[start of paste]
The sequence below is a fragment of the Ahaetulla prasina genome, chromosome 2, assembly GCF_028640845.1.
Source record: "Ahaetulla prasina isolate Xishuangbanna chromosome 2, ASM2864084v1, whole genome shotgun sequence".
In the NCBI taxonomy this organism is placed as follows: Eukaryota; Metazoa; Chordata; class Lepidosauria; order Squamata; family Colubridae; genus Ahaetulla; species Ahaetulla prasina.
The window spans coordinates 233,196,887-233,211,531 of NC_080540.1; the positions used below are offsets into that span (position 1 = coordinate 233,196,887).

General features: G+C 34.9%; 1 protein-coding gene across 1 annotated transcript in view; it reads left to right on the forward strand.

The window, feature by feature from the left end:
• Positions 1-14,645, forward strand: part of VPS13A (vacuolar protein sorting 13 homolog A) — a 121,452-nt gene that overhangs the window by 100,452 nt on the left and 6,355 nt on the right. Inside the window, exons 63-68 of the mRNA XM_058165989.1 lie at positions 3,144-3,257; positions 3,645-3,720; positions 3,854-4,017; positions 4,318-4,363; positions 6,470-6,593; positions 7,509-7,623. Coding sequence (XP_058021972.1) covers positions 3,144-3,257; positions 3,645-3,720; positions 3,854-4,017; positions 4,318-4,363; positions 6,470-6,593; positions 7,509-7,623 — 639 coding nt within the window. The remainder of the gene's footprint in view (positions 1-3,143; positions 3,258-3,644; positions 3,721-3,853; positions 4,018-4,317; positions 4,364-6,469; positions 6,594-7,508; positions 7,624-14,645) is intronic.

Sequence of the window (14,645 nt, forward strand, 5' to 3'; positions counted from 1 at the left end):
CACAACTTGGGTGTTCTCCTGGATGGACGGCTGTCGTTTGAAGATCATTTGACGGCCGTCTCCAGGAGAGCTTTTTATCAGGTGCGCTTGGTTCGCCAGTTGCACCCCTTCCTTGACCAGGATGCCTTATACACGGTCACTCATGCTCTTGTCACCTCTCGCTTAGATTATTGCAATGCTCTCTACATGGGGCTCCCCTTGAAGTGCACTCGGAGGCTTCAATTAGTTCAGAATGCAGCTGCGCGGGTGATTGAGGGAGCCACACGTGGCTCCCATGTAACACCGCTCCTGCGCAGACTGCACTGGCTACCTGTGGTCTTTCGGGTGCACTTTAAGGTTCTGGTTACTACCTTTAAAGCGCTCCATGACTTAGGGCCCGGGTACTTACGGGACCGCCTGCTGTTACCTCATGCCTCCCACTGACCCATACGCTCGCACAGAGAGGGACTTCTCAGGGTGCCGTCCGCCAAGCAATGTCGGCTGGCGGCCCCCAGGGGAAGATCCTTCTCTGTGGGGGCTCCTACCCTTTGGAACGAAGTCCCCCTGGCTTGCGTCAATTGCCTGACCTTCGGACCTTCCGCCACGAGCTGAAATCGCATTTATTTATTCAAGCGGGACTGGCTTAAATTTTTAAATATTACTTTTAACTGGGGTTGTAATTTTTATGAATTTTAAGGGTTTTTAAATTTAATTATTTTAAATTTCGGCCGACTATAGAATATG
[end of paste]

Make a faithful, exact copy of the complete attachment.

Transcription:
The sequence below is a fragment of the Ahaetulla prasina genome, chromosome 2, assembly GCF_028640845.1.
Source record: "Ahaetulla prasina isolate Xishuangbanna chromosome 2, ASM2864084v1, whole genome shotgun sequence".
In the NCBI taxonomy this organism is placed as follows: Eukaryota; Metazoa; Chordata; class Lepidosauria; order Squamata; family Colubridae; genus Ahaetulla; species Ahaetulla prasina.
The window spans coordinates 233,196,887-233,211,531 of NC_080540.1; the positions used below are offsets into that span (position 1 = coordinate 233,196,887).

General features: G+C 34.9%; 1 protein-coding gene across 1 annotated transcript in view; it reads left to right on the forward strand.

The window, feature by feature from the left end:
• Positions 1-14,645, forward strand: part of VPS13A (vacuolar protein sorting 13 homolog A) — a 121,452-nt gene that overhangs the window by 100,452 nt on the left and 6,355 nt on the right. Inside the window, exons 63-68 of the mRNA XM_058165989.1 lie at positions 3,144-3,257; positions 3,645-3,720; positions 3,854-4,017; positions 4,318-4,363; positions 6,470-6,593; positions 7,509-7,623. Coding sequence (XP_058021972.1) covers positions 3,144-3,257; positions 3,645-3,720; positions 3,854-4,017; positions 4,318-4,363; positions 6,470-6,593; positions 7,509-7,623 — 639 coding nt within the window. The remainder of the gene's footprint in view (positions 1-3,143; positions 3,258-3,644; positions 3,721-3,853; positions 4,018-4,317; positions 4,364-6,469; positions 6,594-7,508; positions 7,624-14,645) is intronic.

Sequence of the window (14,645 nt, forward strand, 5' to 3'; positions counted from 1 at the left end):
CACAACTTGGGTGTTCTCCTGGATGGACGGCTGTCGTTTGAAGATCATTTGACGGCCGTCTCCAGGAGAGCTTTTTATCAGGTGCGCTTGGTTCGCCAGTTGCACCCCTTCCTTGACCAGGATGCCTTATACACGGTCACTCATGCTCTTGTCACCTCTCGCTTAGATTATTGCAATGCTCTCTACATGGGGCTCCCCTTGAAGTGCACTCGGAGGCTTCAATTAGTTCAGAATGCAGCTGCGCGGGTGATTGAGGGAGCCACACGTGGCTCCCATGTAACACCGCTCCTGCGCAGACTGCACTGGCTACCTGTGGTCTTTCGGGTGCACTTTAAGGTTCTGGTTACTACCTTTAAAGCGCTCCATGACTTAGGGCCCGGGTACTTACGGGACCGCCTGCTGTTACCTCATGCCTCCCACTGACCCATACGCTCGCACAGAGAGGGACTTCTCAGGGTGCCGTCCGCCAAGCAATGTCGGCTGGCGGCCCCCAGGGGAAGATCCTTCTCTGTGGGGGCTCCTACCCTTTGGAACGAAGTCCCCCTGGCTTGCGTCAATTGCCTGACCTTCGGACCTTCCGCCACGAGCTGAAATCGCATTTATTTATTCAAGCGGGACTGGCTTAAATTTTTAAATATTACTTTTAACTGGGGTTGTAATTTTTATGAATTTTAAGGGTTTTTAAATTTAATTATTTTAAATTTCGGCCGACTATAGAATATG